CAIRO: Following the approval of the presidential elections law on March 8, the various electoral campaigns have begun collecting presidential endorsements in preparation for the presidential race, scheduled for May 26-27.
The latest statistics announced Friday on MBC Masr TV channel regarding the endorsements raised controversy due to Former Intelligence Chief Mourad Mowafy, who has reportedly collected 16,000 endorsements, despite never having announced his bid for presidency, Youm7 reported.
Mowafy stated to the press earlier that he will not run for president against former Defense Minister Abdel Fatah al-Sisi, and that he will support Sisi in the upcoming elections.
Meanwhile, some politicians expect that Mowafy may change his mind, especially with the continued pressure from the “Our President” campaign calling on him to run for president, which has been collecting endorsements for him as part of the campaign.
Mowafy ranks third in statistics after Sisi and the founder of the Popular Current Hamdeen Sabbahi.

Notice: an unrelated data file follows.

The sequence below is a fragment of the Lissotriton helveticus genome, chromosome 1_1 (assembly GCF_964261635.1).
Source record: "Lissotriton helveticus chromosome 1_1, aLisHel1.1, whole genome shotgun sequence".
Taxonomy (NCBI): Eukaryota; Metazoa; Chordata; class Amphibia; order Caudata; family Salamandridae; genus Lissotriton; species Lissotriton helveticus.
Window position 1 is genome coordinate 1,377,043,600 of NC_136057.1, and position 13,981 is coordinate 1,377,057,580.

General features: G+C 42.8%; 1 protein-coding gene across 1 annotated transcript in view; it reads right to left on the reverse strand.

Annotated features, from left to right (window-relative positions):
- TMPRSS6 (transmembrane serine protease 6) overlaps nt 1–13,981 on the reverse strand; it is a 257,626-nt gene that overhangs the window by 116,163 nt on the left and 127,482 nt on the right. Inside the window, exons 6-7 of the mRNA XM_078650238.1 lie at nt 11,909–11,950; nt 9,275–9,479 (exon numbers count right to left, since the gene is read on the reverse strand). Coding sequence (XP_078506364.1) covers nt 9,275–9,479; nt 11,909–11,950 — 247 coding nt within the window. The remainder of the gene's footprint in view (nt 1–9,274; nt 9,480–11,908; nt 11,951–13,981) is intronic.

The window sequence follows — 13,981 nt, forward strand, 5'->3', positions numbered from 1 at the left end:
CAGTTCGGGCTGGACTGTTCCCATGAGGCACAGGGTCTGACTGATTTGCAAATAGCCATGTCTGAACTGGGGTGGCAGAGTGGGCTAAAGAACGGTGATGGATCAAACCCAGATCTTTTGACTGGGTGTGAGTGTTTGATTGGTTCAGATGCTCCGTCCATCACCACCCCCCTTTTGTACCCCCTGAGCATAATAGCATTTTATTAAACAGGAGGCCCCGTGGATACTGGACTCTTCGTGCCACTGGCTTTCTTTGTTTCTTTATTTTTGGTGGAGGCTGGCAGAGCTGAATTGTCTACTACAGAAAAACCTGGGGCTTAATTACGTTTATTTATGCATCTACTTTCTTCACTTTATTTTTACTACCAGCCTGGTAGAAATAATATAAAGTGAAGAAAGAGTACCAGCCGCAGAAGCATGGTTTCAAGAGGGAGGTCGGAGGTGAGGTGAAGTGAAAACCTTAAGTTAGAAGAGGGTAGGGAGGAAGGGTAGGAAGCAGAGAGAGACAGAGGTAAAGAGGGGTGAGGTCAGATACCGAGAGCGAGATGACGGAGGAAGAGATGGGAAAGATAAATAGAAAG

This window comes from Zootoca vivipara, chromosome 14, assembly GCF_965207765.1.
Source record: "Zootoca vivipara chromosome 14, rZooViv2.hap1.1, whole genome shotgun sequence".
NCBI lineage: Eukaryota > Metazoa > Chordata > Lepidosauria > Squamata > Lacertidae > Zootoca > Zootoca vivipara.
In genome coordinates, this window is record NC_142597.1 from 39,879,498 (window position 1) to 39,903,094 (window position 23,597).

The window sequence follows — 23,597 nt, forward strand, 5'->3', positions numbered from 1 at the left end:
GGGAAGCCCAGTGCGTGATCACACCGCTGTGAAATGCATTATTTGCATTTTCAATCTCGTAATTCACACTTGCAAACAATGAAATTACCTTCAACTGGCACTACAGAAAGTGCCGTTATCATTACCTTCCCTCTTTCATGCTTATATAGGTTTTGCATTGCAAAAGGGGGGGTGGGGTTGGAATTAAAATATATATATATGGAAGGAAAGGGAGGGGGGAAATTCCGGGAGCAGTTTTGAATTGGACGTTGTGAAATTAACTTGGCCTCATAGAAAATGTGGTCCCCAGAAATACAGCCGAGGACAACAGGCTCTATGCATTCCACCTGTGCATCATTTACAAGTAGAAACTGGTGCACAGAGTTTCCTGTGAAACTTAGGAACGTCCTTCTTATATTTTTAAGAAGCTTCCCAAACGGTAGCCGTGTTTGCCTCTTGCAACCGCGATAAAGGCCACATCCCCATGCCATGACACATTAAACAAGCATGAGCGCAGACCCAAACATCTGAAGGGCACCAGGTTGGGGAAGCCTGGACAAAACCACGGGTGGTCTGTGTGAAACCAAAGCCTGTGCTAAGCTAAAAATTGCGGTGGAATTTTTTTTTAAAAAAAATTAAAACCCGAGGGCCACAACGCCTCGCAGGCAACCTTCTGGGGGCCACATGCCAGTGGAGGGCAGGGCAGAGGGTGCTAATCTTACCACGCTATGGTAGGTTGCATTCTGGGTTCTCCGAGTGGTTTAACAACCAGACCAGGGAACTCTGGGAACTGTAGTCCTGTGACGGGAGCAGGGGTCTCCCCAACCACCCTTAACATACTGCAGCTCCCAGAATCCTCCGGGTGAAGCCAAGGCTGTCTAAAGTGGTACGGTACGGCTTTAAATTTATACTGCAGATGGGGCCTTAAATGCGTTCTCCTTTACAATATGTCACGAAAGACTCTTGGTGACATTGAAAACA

Further, state notary offices have received thousands of endorsements for candidates, despite the fact that none of the presidential hopefuls have announced their electoral programs, arousing questions as to whether Egyptians voters are looking for an ambitious electoral program or just a prominent figure.
An official source at a notary office in Minya said that one woman issued an endorsement for the former intelligence head Omar Suleiman, who died on July 19, 2012 in Ohio in United States, Al-Shorouk reported.
Furthermore, Youm7 reported that dozens have issued presidential endorsements for former President Hosni Mubarak, his son Gamal Mubarak and the founder of the Al-Raya Party Hazem Salah Abu Ismail, who have all been issued long prison sentences over different charges.
On March 10, Head of the Ministry of Justice’s Information Office Abdel-Azim el-Ashri said that the total number of citizens who had issued endorsements to support presidential candidates has reached 474,300 since March 31.
According to the elections law, each potential candidate must collect at least 25,000 signatures from 15 out of Egypt’s 27 provinces, with a minimum of 1,000 signatures from each province, in order to be eligible to run for president.
Additional reporting by Alaa Essam, Rabab Al-Galy, Mahmoud Saad El-Deen, and Eman Ali